Messenger and Gathering Blue are pure fantasies, or even fairy tales. They are kindred books, one from a male perspective, and the other from a female perspective. In the same way, The Giver and Son are kindred books, with a male perspective in one and a female perspective in the other. Honestly, put them all together, and I think she’s detailing the problems inherent to a culture that pretends itself to be egalitarian and must heal from the damages this lie has caused. The theme of human evil is overarching, but the evils-of-egalitarianism theme is present nonetheless.

Her choice to write four books with back and forth male-female — as in traditional male-female — perspectives supports this view. However, it’s the content that ultimately supports it. I’m not one to insist on my interpretation as being the author’s intention. I find symbology in books all the time which the author either didn’t know was in there or insisted was not, and that’s because I’m educated. Education creates bias; yes, it’s true. It would be really difficult for the author, in this case, to pretend that the content of masculinity and femininity in her books didn’t exist or that she didn’t intend for it to be in there (egalitarianism goes farther than equalizing the genders, but gender is a strong component of these books).

The first book in the quartet, The Giver, paints a nightmare of an egalitarian society. The society has been artificially engineered to negate differences among people. They are color blind, cut off from their feelings, and all men and women work assigned jobs in an equal fashion. Nobody marries and produces families; the children are supplied by birth mothers (no doubt the only non egalitarian position) and assigned to couples who have also been assigned to each other. Some of the details reveal that the boys, while still children, act like boys — albeit subdued. They’re attracted to vehicles, for example, in a way the girls aren’t and volunteer to work with them when they’re young. The girls, true to form, often volunteer in the childcare center or the nurturing center. But when they begin to have sexual stirrings, their natural genders are suppressed through medication.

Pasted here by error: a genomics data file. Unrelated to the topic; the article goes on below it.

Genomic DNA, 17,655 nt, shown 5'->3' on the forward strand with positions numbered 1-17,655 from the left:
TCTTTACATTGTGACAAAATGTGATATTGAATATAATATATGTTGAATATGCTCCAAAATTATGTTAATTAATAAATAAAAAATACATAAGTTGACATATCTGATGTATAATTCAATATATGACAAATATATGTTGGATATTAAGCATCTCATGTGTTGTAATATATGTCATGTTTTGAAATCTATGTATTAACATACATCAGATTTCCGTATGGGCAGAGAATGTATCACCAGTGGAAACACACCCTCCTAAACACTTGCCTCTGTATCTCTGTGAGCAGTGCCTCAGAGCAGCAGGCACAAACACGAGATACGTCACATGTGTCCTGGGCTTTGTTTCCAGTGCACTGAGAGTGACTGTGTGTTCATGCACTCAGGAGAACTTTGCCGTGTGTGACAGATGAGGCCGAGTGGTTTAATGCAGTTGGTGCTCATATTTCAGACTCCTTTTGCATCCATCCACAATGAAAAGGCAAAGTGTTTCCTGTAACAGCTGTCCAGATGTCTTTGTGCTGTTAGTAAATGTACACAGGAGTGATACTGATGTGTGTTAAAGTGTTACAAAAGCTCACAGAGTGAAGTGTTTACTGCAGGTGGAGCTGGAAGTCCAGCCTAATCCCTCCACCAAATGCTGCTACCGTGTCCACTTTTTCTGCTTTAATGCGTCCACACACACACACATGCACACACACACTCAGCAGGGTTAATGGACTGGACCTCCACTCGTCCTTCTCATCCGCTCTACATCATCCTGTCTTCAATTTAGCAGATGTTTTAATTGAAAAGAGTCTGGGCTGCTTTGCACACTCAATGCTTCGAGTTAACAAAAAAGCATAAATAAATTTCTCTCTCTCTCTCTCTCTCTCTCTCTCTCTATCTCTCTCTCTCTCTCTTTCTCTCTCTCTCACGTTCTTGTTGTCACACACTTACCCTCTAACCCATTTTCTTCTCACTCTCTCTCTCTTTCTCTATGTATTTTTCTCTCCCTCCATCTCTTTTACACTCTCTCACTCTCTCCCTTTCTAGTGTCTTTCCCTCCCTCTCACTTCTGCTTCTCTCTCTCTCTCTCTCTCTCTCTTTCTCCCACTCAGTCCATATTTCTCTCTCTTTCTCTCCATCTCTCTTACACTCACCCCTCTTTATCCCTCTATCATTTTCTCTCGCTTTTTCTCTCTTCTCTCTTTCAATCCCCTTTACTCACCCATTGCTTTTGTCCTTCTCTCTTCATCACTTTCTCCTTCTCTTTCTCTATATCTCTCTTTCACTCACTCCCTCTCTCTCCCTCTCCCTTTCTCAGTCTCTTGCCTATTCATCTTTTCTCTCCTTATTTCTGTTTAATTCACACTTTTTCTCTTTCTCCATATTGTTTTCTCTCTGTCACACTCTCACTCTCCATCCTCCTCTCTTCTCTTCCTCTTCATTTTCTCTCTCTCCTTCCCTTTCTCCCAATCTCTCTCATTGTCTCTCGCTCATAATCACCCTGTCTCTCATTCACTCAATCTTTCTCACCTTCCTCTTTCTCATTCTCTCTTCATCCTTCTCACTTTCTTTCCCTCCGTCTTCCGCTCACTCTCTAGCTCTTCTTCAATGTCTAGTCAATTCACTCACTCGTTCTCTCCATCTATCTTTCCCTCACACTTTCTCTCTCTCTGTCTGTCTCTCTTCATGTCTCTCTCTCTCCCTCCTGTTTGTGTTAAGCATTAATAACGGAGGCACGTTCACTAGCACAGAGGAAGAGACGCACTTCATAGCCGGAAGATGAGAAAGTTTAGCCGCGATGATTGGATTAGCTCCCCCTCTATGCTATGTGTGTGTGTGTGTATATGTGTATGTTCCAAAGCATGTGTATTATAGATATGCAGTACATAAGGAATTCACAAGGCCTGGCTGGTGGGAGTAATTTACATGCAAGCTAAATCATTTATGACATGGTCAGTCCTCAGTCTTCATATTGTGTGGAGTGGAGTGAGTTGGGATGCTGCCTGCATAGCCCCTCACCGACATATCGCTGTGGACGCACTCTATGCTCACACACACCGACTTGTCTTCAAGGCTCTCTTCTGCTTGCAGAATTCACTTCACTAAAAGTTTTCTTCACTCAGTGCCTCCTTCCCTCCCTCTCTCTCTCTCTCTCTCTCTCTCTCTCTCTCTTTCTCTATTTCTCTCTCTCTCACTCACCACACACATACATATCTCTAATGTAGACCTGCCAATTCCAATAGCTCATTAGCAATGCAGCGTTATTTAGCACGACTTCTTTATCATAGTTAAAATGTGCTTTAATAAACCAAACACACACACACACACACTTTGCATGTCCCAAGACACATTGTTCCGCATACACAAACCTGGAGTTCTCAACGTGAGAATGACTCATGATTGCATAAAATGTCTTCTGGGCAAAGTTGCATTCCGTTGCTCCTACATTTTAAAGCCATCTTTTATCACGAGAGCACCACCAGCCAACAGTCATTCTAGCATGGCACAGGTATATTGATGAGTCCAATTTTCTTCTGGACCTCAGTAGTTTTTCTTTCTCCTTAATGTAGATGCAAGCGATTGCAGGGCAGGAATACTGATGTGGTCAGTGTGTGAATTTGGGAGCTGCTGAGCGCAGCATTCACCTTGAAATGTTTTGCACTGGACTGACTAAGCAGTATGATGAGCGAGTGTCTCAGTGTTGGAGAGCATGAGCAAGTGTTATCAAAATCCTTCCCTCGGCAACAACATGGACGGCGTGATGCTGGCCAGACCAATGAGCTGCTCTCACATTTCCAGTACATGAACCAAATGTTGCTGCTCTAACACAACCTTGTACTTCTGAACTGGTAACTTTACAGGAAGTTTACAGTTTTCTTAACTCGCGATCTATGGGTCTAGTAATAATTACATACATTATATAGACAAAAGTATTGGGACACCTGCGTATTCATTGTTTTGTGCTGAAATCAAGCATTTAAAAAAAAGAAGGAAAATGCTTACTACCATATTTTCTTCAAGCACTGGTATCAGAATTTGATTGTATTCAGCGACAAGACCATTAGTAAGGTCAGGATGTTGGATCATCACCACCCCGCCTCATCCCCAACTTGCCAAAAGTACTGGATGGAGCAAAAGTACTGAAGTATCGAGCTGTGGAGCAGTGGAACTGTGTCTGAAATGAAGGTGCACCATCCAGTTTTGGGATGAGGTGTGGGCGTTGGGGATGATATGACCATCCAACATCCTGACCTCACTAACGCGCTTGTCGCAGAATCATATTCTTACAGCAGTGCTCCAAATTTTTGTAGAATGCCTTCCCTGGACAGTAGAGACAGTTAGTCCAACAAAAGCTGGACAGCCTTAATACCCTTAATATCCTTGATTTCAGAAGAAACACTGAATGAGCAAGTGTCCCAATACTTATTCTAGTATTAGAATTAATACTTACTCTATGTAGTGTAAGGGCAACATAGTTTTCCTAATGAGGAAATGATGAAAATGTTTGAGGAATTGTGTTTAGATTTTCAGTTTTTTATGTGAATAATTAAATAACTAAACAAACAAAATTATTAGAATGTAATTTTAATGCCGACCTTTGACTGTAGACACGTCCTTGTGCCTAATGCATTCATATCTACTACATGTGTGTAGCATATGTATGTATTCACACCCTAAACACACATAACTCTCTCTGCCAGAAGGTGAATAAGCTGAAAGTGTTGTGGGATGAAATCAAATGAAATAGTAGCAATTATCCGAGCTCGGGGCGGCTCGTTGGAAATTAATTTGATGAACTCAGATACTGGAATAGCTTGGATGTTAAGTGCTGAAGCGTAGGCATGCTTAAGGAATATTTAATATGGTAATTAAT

The people don’t know any other way, as anyone who isn’t compliant is “released” (i.e. murdered), and everybody else is heavily medicated. I don’t want to put too fine a point on it, but isn’t that exactly where we’re at right now? Isn’t it? We’re a pretend egalitarian society who is all but color blind and devoid of our natural emotions. We encourage girls to begin taking birth control pills at a young age, ostensibly to prevent pregnancy or more neutrally to “correct irregular and painful menstrual cycles”. What it does, ultimately, is to create an artificially neutered society. In addition to this, male sperm counts have been low for some time now, and there are a number of theories as to why this is so, including the one about oestrogens polluting the environment.

All this is to say that Lois Lowry has painted us a fairytale version of our own suppressed society. In The Giver, the male protagonist Jonas, after becoming the Receiver of Memories, learns to feel emotions again and then becomes masculine when he ceases to take his drugs. His renewed masculinity spurs him to be noble and courageous, eventually leading his people out of their artificial stupor. By contrast, in its kindred book Son the female protagonist Claire is a “birth mother” who, by bureaucratic negligence, has been forgotten about; she is never put back on her drug regimen after giving birth. She therefore begins to feel the intense loss of the baby that was ripped from her uterus and stolen from her. She ends up sacrificing herself — her entire youth, to give a bit of a spoiler — to be reunited with her child.